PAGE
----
First Linux Install

Discussion in 'OT Technology' started by SmAssher, Jan 4, 2003.

  1. SmAssher

    SmAssher Umm....Mooo?

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    I'm installing Redhat 7.0 on my old computer. This is the first time I have installed any distro of linux, so is there anything really important you think I should know?
     
  2. SLED

    SLED build an idiot proof device and someone else will

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    don't give up ;)
     
  3. Dommi

    Dommi Guest

    when you get the pop up screen to register with redhat. expect an hour wait on the phone for a red hat registration representative. oh and if you didnt save the receipt with the special security code, you will have to travel to finland for a new one
     
  4. SmAssher

    SmAssher Umm....Mooo?

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    Argh, I was trying to install the linux drivers for my modem, but it doesn't feel like installing. It says that it is a different architexture. Help plz..heh.
     
  5. CompiledMonkey

    CompiledMonkey New Member

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    Make sure you download the drivers built for your box. What kind of box do you have and what is the name of the file you downloaded?
     
  6. SmAssher

    SmAssher Umm....Mooo?

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    Well, I got the modem working.
    I downloaded the drivers for the wrong kernel..oops..lol.
    The box I am running linux on is just my old computer...
    AMD Athlon 600mhz, 256mb SDRAM, 20gb HDD (i think its fuxored cause Redhat freezes up on me sometimes :confused: )
    Voodoo 3
    SoundBlaster Live!


    Also, I am not used to the Linux file system, so where would I save my files? Do I just stick them in random directories or what?
     
  7. Dommi

    Dommi Guest

    ummm.....
    few things.
    dont use the root user on logon
    log on as a user with a uid greater than 10.
    anything less than ten and it is superuser
    1 is root
    if you have to access a program using root.
    use the
    su
    or sudo
    commands.
    that said, when you have a user. you have a home directory.
    usually
    /home/%user%
    you can keep your files there
    I have a habit of putting ready to install files in my /opt directory
    you can also add new directories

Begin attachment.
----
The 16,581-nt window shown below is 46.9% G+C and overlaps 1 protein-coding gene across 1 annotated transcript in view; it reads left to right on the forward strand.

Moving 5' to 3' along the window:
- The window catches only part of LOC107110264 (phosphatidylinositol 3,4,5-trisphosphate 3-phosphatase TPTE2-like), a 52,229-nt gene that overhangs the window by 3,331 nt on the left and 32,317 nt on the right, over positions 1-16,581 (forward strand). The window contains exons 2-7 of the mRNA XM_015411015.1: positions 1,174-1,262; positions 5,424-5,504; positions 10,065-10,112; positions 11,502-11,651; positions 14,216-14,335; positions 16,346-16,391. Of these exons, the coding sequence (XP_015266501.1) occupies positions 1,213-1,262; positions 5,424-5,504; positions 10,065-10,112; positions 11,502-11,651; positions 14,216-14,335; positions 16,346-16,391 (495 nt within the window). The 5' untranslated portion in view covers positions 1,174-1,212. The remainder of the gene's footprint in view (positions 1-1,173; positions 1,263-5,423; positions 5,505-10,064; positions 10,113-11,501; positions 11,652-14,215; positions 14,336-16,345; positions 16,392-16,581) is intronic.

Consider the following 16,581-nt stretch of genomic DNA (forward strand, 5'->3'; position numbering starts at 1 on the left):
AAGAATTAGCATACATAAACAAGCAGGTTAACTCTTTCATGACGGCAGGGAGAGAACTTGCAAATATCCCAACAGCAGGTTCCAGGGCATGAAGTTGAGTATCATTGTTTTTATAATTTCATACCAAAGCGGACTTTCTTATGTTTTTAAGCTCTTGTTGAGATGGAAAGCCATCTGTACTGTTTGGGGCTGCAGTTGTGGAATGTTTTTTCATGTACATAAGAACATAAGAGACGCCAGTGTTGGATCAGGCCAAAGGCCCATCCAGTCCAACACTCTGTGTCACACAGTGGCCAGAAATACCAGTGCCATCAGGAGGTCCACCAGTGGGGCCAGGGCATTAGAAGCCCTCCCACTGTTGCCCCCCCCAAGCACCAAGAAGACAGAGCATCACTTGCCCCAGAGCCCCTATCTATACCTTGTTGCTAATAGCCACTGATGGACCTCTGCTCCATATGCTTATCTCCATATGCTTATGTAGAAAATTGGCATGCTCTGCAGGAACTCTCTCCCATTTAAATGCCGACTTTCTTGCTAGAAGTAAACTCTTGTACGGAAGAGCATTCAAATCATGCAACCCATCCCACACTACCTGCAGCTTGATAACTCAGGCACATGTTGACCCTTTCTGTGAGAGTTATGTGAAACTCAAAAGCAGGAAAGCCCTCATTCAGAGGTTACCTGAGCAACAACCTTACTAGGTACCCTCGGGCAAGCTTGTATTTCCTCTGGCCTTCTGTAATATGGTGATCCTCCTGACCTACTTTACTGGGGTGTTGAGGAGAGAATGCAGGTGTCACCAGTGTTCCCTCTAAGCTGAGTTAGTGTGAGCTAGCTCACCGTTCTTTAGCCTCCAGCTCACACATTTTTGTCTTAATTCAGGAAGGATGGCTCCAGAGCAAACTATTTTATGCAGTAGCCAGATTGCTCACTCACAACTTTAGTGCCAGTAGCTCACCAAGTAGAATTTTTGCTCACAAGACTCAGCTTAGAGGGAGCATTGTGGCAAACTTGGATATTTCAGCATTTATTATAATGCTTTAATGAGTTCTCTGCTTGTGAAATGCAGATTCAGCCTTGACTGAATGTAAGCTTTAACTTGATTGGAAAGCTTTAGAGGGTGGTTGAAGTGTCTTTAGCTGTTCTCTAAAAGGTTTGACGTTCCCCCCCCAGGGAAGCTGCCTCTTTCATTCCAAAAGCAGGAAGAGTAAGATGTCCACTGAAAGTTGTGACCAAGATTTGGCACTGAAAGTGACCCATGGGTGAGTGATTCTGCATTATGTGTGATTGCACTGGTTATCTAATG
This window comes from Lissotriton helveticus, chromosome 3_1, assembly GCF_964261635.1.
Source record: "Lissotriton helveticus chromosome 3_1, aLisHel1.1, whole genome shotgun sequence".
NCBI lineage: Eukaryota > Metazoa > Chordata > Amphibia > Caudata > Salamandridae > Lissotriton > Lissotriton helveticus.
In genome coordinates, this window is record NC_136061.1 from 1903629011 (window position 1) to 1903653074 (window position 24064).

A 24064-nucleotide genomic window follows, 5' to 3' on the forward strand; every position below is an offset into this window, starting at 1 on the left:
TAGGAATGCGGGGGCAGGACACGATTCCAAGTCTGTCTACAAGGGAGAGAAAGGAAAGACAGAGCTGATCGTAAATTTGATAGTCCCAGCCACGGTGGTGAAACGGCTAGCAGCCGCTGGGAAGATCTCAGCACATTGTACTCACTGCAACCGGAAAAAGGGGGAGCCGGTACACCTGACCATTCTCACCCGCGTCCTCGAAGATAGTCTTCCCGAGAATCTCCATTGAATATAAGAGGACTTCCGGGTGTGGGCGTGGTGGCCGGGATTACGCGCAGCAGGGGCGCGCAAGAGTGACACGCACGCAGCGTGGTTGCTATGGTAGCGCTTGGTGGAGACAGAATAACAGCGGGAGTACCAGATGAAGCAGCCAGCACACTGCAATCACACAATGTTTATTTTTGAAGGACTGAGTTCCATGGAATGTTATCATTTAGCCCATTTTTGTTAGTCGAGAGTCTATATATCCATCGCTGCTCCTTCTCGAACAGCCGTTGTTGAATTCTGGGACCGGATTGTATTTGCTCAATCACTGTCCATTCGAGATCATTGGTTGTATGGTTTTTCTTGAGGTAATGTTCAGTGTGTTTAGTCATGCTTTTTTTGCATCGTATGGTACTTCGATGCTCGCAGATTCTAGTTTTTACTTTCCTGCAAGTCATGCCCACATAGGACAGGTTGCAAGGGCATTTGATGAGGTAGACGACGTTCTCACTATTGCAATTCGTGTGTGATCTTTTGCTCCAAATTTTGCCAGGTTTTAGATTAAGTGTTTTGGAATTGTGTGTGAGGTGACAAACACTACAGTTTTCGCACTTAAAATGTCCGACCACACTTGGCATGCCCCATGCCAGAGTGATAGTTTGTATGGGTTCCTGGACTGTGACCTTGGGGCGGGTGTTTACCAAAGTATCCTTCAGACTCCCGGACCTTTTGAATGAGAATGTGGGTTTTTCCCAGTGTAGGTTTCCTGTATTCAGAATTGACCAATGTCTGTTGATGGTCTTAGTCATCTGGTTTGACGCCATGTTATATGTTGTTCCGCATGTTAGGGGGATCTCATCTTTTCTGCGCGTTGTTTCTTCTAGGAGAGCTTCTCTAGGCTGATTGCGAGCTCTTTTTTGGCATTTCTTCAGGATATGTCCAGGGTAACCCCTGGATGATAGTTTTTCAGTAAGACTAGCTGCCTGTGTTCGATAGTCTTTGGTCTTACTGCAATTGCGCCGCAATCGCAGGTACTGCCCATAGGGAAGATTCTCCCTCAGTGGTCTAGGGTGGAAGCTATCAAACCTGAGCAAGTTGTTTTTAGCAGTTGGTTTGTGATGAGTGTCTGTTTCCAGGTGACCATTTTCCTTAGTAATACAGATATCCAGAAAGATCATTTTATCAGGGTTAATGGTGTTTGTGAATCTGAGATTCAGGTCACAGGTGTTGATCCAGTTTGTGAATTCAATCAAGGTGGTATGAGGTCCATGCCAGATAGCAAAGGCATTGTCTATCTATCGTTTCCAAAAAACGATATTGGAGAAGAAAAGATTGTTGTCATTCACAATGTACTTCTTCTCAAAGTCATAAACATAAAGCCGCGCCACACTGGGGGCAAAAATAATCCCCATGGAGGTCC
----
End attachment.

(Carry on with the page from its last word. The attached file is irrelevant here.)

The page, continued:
I added to 60 GB drives, put the entries for them in the fstab and mounted them
    now I have 2 root level folders aptly named /warez and /pron
    :naughty:
     
  8. SmAssher

    SmAssher Umm....Mooo?

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    Alright,
    1. How do I set my accounts uid?
    2. How do I make another account?
     
  9. Dommi

    Dommi Guest

    1. you dont have to
    2. type this "man useradd"
    read it.
     
  10. SLED

    SLED build an idiot proof device and someone else will

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    [move]:rofl:[/move]

    dude, i've got the exact same two root folder names no my SuSE box!! That's funny, and it's even spelled "pron" :big grin:
     
  11. Dommi

    Dommi Guest

  12. CompiledMonkey

    CompiledMonkey New Member

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    Is there any other reason not to run as root except for the "you can screw up your system without it warning you" thing?
     
  13. Dommi

    Dommi Guest

    if you have all of your services running as root, you run the risk that local or remote intrusion could take a lot more out.

    ie if someone hacked you when you had everything logged in as root, all those vulnerabilities that would have only allwed access to what was given in the acl, would allow global access
     
  14. CompiledMonkey

    CompiledMonkey New Member

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    I see. I wonder how secure I am to an attempted hack. :dunno:
     
  15. Dommi

    Dommi Guest

    ask a hacker
    :dunno:
     
  16. CompiledMonkey

    CompiledMonkey New Member

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    I don't know any.
     
  17. Dommi

    Dommi Guest

    then learn the trade and become the next mitnik
     
  18. CompiledMonkey

    CompiledMonkey New Member

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    :rofl:

    It funny you say that. I watch shows about Mitnik and Captain Crunch and other famous founders of hacking that expose how they did what they did. Back then everything was so wide open and "primitive" it looks easy to hack. I know everything isn't always as it appears, but it really seems that way when you can use a little toy you get in a cereal box to "hack" the telephone networks and make free calls. Present day, companies have done a 180 on security and all you hear about it security news, flaws and fixes. It just isn't as easy to expose systems these days.
     
  19. Dommi

    Dommi Guest

    you do realize that the nsa detects atleast 30 thousand attempted hacks to their networks a year.

    you can count the number of people imprisoned in those attempted hacks on your hands and toes
     
  20. CompiledMonkey

    CompiledMonkey New Member

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    I'm not saying people get come down on. I'm just saying hacking isn't as easy as it was in the early days of computing. I am curious about hacking though. From what I do understand, by learning that art you learn a lot about how computers, esp networks, work.
     

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